A fully cloud solution comes with a bigger price tag than its remote desktop or virtualized counterparts, and it also requires sufficient bandwidth to work well. However, it can also be thought of as a valuable long-term investment. Cloud technology strengthens your business continuity posture, allowing your production team to remain resilient and keep working remotely right through crises like the one we’re experiencing now. Since the cloud frees you from having to maintain your own data center, it also removes the administrative overhead that you might have to contend with in a remote desktop or virtualized scenario.

Ultimately, the cloud empowers your team to work efficiently and stay on track with its projects from any location at all—no matter what challenges or disruptions may come your way. It’s also worth noting that you don’t have to go all in on the cloud at once. Some post-production teams dip a toe into the water with a hybrid solution. For example, they might store media in the cloud but still do their editing locally. That way, they can access some of the cloud’s benefits and see how well it meets their needs without having to put a dent in their operating expenditures budget.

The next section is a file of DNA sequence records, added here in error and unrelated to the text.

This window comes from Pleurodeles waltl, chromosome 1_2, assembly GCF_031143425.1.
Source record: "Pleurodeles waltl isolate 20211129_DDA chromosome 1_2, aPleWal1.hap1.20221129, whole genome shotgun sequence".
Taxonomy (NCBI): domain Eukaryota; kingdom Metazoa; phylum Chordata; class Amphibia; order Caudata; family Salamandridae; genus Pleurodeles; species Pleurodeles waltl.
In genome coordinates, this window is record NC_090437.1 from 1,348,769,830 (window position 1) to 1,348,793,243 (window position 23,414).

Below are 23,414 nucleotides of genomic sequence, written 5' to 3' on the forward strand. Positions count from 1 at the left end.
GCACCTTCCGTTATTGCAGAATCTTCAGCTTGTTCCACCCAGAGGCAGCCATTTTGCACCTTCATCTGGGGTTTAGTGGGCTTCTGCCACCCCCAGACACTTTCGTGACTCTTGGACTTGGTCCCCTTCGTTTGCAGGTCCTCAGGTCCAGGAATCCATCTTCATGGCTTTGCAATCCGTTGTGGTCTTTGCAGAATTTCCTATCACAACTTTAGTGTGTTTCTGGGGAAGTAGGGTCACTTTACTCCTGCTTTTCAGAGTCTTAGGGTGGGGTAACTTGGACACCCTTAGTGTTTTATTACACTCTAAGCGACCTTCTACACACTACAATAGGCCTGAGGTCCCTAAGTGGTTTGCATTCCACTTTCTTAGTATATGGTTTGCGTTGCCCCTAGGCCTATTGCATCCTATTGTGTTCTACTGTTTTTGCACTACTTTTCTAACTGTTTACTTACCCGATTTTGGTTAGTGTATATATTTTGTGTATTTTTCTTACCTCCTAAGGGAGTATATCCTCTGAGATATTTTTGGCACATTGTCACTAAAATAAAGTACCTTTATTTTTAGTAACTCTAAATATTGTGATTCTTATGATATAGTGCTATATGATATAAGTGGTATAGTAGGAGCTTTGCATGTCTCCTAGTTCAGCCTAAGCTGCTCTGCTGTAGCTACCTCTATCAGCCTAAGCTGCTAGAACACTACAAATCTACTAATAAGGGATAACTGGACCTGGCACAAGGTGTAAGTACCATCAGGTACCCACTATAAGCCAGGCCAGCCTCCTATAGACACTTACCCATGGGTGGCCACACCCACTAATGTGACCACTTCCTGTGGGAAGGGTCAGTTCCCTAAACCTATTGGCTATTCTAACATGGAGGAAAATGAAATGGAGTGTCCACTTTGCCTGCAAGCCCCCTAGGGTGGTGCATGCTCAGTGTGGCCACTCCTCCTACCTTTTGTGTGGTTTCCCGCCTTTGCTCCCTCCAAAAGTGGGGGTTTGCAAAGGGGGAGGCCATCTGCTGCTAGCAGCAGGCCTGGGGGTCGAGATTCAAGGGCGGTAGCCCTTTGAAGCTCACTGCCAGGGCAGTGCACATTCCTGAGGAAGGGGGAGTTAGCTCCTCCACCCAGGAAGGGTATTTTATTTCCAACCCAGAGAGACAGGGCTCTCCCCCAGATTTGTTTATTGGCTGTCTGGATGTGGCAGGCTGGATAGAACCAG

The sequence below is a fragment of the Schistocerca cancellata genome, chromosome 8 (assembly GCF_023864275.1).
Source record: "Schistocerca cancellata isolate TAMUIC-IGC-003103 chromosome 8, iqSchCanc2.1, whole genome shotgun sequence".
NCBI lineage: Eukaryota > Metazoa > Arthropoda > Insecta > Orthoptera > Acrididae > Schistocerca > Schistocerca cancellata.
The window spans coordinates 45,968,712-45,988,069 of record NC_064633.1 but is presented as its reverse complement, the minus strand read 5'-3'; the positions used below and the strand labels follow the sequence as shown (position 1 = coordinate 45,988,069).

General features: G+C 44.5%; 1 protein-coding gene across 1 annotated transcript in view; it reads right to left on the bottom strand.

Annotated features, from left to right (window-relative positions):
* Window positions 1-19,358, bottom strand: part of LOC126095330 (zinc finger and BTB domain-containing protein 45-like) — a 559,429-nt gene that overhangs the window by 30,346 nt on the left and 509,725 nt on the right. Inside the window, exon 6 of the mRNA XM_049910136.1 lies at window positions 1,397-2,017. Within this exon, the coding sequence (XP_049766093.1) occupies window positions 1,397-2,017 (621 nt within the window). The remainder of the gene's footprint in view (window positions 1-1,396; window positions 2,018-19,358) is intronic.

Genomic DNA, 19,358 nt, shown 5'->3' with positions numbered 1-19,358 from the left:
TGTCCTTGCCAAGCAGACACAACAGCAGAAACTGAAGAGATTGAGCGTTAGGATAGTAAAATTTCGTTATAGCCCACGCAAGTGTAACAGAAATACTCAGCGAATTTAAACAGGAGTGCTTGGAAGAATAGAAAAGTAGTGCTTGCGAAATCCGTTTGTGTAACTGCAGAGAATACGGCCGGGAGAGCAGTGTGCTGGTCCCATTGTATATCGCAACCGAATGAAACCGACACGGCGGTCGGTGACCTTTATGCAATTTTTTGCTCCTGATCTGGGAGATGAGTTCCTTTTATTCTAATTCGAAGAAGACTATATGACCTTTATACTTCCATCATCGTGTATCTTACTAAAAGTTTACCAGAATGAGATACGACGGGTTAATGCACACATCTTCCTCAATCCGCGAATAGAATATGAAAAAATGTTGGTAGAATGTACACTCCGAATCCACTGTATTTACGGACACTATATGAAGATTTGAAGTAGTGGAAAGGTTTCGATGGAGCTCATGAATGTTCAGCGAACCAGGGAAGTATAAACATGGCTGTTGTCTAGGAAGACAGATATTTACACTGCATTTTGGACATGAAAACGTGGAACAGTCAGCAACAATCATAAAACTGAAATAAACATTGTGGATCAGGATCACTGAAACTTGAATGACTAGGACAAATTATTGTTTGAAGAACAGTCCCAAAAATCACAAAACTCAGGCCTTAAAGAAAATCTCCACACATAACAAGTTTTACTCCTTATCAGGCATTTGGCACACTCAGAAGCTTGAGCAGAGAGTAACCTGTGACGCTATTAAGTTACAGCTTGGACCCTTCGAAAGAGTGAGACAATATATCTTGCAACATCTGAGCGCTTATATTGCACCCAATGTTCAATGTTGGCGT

This option is best for: medium or large production houses or broadcasters, particularly those that are working on large studio productions or have global teams, that require a sophisticated solution for remote productivity and collaboration.

There’s a Remote Post-Production Solution for Everyone

Although it’s a difficult moment for post-production teams as they struggle to figure out how they can work well from remote locations on short notice, the good news is that there’s a remote post-production solution for every type of team, no matter the budget involved. With a little research and preparation, you can pick the option that’s best for your team and spin up your new remote locations. Once you’re in a position to begin thinking about your long-term plans for remote work, you can build upon the solution you’ve already chosen to create a stronger foundation for the future. That way, the next time an emergency or a crisis arises, you’ll be better able to minimize any disruption and stay productive no matter where your team is located.

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Rose is a freelance writer specializing in B2B technology, living at the intersection of digital culture and creativity.